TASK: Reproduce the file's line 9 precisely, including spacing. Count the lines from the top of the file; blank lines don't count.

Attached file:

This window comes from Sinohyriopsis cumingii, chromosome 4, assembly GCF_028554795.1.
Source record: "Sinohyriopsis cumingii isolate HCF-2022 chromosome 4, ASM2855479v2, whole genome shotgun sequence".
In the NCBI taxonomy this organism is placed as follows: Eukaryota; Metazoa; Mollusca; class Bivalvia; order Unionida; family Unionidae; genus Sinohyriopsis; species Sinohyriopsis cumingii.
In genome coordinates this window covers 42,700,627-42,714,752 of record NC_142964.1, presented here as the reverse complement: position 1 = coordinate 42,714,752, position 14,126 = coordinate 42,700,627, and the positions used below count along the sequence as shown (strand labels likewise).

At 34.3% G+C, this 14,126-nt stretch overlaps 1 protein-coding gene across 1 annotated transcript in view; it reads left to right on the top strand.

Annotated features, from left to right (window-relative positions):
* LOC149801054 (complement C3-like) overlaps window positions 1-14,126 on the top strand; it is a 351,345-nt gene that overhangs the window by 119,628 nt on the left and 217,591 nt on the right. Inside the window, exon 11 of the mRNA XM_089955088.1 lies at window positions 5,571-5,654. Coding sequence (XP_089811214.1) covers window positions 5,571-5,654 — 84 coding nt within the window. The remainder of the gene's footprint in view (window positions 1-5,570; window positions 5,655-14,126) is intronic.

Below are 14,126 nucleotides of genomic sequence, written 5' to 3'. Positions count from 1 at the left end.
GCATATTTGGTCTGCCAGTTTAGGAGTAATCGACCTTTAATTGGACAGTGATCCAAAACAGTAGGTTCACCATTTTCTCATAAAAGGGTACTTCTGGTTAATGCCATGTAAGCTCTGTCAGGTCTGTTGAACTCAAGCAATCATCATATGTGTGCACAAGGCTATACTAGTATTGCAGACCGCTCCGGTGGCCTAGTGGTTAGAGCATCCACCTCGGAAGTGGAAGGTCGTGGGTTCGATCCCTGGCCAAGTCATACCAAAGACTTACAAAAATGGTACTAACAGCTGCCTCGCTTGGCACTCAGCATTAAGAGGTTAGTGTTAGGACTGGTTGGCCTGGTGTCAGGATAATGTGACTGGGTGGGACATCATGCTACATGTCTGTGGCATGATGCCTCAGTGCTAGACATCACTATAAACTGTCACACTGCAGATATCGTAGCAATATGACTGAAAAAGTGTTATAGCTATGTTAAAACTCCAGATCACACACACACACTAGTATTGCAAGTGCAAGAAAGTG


GCATATTTGGTCTGCCAGTTTAGGAGTAATCGACCTTTAATTGGACAGTGATCCAAAACAGTAGGTTCACCATTTTCTCATAAAAGGGTACTTCTGGTTAATGCCATGTAAGCTCTGTCAGGTCTGTTGAACTCAAGCAATCATCATATGTGTGCACAAGGCTATACTAGTATTGCAGACCGCTCCGGTGGCCTAGTGGTTAGAGCATCCACCTCGGAAGTGGAAGGTCGTGGGTTCGATCCCTGGCCAAGTCATACCAAAGACTTACAAAAATGGTACTAACAGCTGCCTCGCTTGGCACTCAGCATTAAGAGGTTAGTGTTAGGACTGGTTGGCCTGGTGTCAGGATAATGTGACTGGGTGGGACATCATGCTACATGTCTGTGGCATGATGCCTCAGTGCTAGACATCACTATAAACTGTCACACTGCAGATATCGTAGCAATATGACTGAAAAAGTGTTATAGCTATGTTAAAACTCCAGATCACACACACACACTAGTATTGCAAGTGCAAGAAAGTG